__________________________________________________________________________SUPPORT LOAD/GEOMETRY TABLE__________________________________________________________________________θ= 17° 20° 25° 30°length of links 18.04 in. 18.36 in. 19.03 in. 19.92 in.271, 273 (45.82 cm) (46.63 cm) (48.34 cm) (50.60 cm)snubber stroke, 8.2 in. 5.36 in. 3.72 in. 2.86 in.263 (20.83 cm) (13.61 cm) (9.45 cm) (7.26 cm)load on each link, 1002 kip 1020 kip 1057 kip 1106 kip271, 273 (455 m.Ton) (463 m.Ton) (480 m.Ton) (502 m.Ton)load on snubber, 130 kip 400 kip 687 kip 947 kip263 (59 m.Ton) (181 m.Ton) (312 m.Ton) (430 m.Ton)__________________________________________________________________________
The single snubber support arrangement 260 operation can be thought of in terms of a reverse cable analogy. Whereas a small load hung in the middle of a horizontal cable will result in a large tension load in the cable itself, a large load applied to the rigid struts will result only in a small load on the snubber. A hydraulic or mechanical velocity limiting snubber may be utilized in this embodiment. This support arrangement permits the use of fewer and smaller snubbers for the steam generator upper support with a corresponding decrease in maintenance and inspection costs, while maintaining high capacities for potential seismic and postulated accident loads.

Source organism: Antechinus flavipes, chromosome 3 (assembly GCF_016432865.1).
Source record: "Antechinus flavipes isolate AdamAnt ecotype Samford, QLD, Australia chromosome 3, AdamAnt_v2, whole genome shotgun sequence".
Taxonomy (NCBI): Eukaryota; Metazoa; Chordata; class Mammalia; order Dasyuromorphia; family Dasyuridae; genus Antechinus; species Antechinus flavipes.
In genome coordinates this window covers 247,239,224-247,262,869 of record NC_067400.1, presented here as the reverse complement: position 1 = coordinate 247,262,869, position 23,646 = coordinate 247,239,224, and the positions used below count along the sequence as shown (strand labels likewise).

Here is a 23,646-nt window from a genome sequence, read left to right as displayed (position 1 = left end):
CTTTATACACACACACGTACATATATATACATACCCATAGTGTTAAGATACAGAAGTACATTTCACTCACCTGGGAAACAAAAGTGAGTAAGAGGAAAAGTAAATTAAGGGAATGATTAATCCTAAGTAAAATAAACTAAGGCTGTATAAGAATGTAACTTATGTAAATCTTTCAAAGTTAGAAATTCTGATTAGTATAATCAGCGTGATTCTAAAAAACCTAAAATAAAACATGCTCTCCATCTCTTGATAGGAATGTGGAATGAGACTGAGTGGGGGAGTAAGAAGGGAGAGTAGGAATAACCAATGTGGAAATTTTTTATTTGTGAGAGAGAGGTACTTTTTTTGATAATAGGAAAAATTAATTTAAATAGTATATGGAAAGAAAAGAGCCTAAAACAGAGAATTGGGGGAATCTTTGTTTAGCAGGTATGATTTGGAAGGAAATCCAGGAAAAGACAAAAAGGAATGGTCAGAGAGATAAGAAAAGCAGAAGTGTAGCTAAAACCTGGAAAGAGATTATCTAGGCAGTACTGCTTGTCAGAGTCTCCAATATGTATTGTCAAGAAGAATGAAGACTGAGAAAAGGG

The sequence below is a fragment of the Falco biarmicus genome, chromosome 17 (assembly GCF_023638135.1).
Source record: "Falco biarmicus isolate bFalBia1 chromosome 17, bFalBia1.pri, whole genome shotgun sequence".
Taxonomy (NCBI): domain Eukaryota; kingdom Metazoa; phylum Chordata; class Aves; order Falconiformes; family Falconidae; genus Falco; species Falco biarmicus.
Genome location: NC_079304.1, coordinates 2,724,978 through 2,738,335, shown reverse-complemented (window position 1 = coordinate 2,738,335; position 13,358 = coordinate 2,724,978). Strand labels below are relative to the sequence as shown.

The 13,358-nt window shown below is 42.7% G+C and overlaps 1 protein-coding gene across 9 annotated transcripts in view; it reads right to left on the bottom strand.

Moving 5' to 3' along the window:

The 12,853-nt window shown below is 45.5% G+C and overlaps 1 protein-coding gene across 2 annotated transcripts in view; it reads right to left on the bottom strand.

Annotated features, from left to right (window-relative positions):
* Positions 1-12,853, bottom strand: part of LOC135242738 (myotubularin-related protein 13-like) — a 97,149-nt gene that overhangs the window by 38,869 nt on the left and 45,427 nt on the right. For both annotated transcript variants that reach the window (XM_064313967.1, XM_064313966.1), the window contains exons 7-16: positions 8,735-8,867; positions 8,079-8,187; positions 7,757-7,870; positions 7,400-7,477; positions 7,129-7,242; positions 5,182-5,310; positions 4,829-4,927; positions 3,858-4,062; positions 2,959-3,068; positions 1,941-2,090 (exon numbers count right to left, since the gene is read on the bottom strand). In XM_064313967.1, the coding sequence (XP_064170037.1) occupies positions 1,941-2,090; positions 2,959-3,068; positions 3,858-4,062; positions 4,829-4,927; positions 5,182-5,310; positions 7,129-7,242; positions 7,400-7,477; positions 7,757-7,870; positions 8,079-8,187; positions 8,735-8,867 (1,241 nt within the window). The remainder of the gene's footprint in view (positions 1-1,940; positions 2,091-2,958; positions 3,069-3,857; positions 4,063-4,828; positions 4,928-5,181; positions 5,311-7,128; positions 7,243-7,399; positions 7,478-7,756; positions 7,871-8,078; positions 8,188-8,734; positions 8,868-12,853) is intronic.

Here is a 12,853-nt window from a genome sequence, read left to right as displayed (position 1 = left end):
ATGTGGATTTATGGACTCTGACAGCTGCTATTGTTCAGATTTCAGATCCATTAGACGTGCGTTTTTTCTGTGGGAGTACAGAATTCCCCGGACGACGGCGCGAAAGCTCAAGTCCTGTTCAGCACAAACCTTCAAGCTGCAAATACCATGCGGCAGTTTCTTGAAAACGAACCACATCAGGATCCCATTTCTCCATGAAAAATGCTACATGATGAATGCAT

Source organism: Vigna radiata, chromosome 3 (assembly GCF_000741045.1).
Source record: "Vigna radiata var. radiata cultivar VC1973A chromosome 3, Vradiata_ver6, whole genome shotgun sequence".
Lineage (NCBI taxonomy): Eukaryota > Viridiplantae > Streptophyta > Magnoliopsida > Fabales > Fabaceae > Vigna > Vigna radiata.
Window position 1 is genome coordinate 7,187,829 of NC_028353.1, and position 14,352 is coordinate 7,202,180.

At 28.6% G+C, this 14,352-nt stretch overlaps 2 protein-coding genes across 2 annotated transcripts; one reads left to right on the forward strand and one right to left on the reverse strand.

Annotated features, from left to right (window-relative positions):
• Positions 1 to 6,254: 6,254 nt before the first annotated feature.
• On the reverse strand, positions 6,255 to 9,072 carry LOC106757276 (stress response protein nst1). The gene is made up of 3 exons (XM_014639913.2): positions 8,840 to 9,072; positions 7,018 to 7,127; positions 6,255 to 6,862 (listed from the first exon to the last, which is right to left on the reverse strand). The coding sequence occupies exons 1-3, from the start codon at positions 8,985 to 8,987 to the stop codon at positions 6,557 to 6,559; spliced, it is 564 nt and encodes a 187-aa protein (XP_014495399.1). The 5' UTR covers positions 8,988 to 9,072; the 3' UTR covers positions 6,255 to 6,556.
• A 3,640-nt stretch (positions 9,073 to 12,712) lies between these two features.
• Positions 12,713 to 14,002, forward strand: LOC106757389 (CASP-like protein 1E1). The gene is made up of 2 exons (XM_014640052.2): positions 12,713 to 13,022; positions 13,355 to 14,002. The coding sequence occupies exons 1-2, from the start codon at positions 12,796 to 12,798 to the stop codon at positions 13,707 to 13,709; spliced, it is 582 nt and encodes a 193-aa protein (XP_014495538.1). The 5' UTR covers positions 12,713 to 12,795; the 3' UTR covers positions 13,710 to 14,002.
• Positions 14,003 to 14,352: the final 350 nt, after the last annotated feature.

As in the previous embodiment, preferably three vertically faced support blocks 275 are radially disposed about the steam generator 20 such that a nominal gap 61 will be maintained between the support blocks 275 and the ring girder 38 as the steam generator 20 thermally expands. Preferably the pin joint locations 280, 283 between the double link 273 and the ring girder 38, as well as between the single link 271 and the concrete housing 22, respectively, comprise spherical ball bushings to accommodate the 1 in. (2.54 cm) vertical growth 84 of the steam generator during thermal expansion and plant heat up.